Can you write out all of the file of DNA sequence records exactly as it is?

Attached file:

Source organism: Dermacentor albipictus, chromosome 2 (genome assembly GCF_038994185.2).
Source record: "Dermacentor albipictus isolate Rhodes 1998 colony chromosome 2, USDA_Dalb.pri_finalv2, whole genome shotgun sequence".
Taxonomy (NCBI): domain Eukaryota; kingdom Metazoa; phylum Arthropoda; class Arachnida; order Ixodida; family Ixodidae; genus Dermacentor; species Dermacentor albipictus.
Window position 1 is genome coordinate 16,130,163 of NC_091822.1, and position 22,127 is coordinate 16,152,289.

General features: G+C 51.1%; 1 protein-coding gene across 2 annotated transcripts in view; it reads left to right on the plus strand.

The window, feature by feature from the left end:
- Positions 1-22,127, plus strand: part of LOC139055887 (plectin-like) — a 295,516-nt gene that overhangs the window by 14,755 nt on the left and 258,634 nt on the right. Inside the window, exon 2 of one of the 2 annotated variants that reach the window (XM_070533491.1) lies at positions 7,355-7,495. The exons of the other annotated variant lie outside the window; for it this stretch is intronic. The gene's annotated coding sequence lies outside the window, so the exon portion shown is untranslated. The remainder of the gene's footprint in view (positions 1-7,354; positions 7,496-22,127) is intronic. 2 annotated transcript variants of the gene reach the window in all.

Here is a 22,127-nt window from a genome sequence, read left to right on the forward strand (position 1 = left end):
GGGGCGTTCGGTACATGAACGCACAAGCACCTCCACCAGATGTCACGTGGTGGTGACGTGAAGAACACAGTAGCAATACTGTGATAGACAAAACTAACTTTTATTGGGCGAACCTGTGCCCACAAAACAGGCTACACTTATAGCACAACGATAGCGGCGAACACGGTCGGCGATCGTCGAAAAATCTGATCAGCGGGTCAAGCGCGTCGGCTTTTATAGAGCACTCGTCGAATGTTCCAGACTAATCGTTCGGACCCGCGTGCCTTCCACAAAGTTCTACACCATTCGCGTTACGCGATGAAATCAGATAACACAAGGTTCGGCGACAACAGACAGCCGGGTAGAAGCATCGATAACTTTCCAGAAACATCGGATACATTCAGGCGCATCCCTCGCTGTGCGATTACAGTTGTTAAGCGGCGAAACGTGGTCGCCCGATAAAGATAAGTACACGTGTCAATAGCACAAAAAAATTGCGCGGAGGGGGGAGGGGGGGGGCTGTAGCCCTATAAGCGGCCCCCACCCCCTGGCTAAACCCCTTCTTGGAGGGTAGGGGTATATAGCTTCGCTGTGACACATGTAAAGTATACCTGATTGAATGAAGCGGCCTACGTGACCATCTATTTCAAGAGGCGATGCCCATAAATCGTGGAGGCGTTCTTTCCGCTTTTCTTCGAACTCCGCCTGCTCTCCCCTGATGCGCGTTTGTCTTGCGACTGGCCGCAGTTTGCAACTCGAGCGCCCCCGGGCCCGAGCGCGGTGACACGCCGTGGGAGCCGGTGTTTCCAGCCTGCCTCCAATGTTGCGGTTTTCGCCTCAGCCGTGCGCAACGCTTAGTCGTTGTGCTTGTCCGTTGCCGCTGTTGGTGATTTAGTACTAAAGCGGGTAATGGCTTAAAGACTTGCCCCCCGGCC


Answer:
Source organism: Dermacentor albipictus, chromosome 2 (genome assembly GCF_038994185.2).
Source record: "Dermacentor albipictus isolate Rhodes 1998 colony chromosome 2, USDA_Dalb.pri_finalv2, whole genome shotgun sequence".
Taxonomy (NCBI): domain Eukaryota; kingdom Metazoa; phylum Arthropoda; class Arachnida; order Ixodida; family Ixodidae; genus Dermacentor; species Dermacentor albipictus.
Window position 1 is genome coordinate 16,130,163 of NC_091822.1, and position 22,127 is coordinate 16,152,289.

General features: G+C 51.1%; 1 protein-coding gene across 2 annotated transcripts in view; it reads left to right on the plus strand.

The window, feature by feature from the left end:
- Positions 1-22,127, plus strand: part of LOC139055887 (plectin-like) — a 295,516-nt gene that overhangs the window by 14,755 nt on the left and 258,634 nt on the right. Inside the window, exon 2 of one of the 2 annotated variants that reach the window (XM_070533491.1) lies at positions 7,355-7,495. The exons of the other annotated variant lie outside the window; for it this stretch is intronic. The gene's annotated coding sequence lies outside the window, so the exon portion shown is untranslated. The remainder of the gene's footprint in view (positions 1-7,354; positions 7,496-22,127) is intronic. 2 annotated transcript variants of the gene reach the window in all.

Here is a 22,127-nt window from a genome sequence, read left to right on the forward strand (position 1 = left end):
GGGGCGTTCGGTACATGAACGCACAAGCACCTCCACCAGATGTCACGTGGTGGTGACGTGAAGAACACAGTAGCAATACTGTGATAGACAAAACTAACTTTTATTGGGCGAACCTGTGCCCACAAAACAGGCTACACTTATAGCACAACGATAGCGGCGAACACGGTCGGCGATCGTCGAAAAATCTGATCAGCGGGTCAAGCGCGTCGGCTTTTATAGAGCACTCGTCGAATGTTCCAGACTAATCGTTCGGACCCGCGTGCCTTCCACAAAGTTCTACACCATTCGCGTTACGCGATGAAATCAGATAACACAAGGTTCGGCGACAACAGACAGCCGGGTAGAAGCATCGATAACTTTCCAGAAACATCGGATACATTCAGGCGCATCCCTCGCTGTGCGATTACAGTTGTTAAGCGGCGAAACGTGGTCGCCCGATAAAGATAAGTACACGTGTCAATAGCACAAAAAAATTGCGCGGAGGGGGGAGGGGGGGGGCTGTAGCCCTATAAGCGGCCCCCACCCCCTGGCTAAACCCCTTCTTGGAGGGTAGGGGTATATAGCTTCGCTGTGACACATGTAAAGTATACCTGATTGAATGAAGCGGCCTACGTGACCATCTATTTCAAGAGGCGATGCCCATAAATCGTGGAGGCGTTCTTTCCGCTTTTCTTCGAACTCCGCCTGCTCTCCCCTGATGCGCGTTTGTCTTGCGACTGGCCGCAGTTTGCAACTCGAGCGCCCCCGGGCCCGAGCGCGGTGACACGCCGTGGGAGCCGGTGTTTCCAGCCTGCCTCCAATGTTGCGGTTTTCGCCTCAGCCGTGCGCAACGCTTAGTCGTTGTGCTTGTCCGTTGCCGCTGTTGGTGATTTAGTACTAAAGCGGGTAATGGCTTAAAGACTTGCCCCCCGGCC